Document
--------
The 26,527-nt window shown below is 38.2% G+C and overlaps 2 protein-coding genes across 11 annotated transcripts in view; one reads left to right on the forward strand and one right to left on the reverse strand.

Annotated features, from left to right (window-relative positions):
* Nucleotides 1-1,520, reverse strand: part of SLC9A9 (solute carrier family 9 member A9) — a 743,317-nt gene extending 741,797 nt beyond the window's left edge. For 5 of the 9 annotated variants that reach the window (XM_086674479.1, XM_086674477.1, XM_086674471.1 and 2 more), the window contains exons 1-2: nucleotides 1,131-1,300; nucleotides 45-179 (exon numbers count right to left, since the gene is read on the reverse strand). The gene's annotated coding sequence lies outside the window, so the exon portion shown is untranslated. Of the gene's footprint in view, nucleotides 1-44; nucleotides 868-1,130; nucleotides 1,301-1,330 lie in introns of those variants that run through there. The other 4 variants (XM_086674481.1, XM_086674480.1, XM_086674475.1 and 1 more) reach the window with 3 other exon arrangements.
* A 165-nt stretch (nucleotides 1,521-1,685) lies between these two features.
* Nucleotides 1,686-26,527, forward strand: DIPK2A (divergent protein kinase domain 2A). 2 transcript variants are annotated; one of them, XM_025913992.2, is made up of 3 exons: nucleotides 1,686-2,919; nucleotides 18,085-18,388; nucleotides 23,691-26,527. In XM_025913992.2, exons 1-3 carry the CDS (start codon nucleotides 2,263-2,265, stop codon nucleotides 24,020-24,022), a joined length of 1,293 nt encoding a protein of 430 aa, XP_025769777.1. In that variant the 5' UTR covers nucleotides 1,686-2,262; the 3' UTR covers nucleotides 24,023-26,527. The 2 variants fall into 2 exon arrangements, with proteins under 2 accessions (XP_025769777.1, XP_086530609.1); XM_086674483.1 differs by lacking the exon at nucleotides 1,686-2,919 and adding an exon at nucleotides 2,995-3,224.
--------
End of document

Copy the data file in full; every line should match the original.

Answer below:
The 26,527-nt window shown below is 38.2% G+C and overlaps 2 protein-coding genes across 11 annotated transcripts in view; one reads left to right on the forward strand and one right to left on the reverse strand.

Annotated features, from left to right (window-relative positions):
* Nucleotides 1-1,520, reverse strand: part of SLC9A9 (solute carrier family 9 member A9) — a 743,317-nt gene extending 741,797 nt beyond the window's left edge. For 5 of the 9 annotated variants that reach the window (XM_086674479.1, XM_086674477.1, XM_086674471.1 and 2 more), the window contains exons 1-2: nucleotides 1,131-1,300; nucleotides 45-179 (exon numbers count right to left, since the gene is read on the reverse strand). The gene's annotated coding sequence lies outside the window, so the exon portion shown is untranslated. Of the gene's footprint in view, nucleotides 1-44; nucleotides 868-1,130; nucleotides 1,301-1,330 lie in introns of those variants that run through there. The other 4 variants (XM_086674481.1, XM_086674480.1, XM_086674475.1 and 1 more) reach the window with 3 other exon arrangements.
* A 165-nt stretch (nucleotides 1,521-1,685) lies between these two features.
* Nucleotides 1,686-26,527, forward strand: DIPK2A (divergent protein kinase domain 2A). 2 transcript variants are annotated; one of them, XM_025913992.2, is made up of 3 exons: nucleotides 1,686-2,919; nucleotides 18,085-18,388; nucleotides 23,691-26,527. In XM_025913992.2, exons 1-3 carry the CDS (start codon nucleotides 2,263-2,265, stop codon nucleotides 24,020-24,022), a joined length of 1,293 nt encoding a protein of 430 aa, XP_025769777.1. In that variant the 5' UTR covers nucleotides 1,686-2,262; the 3' UTR covers nucleotides 24,023-26,527. The 2 variants fall into 2 exon arrangements, with proteins under 2 accessions (XP_025769777.1, XP_086530609.1); XM_086674483.1 differs by lacking the exon at nucleotides 1,686-2,919 and adding an exon at nucleotides 2,995-3,224.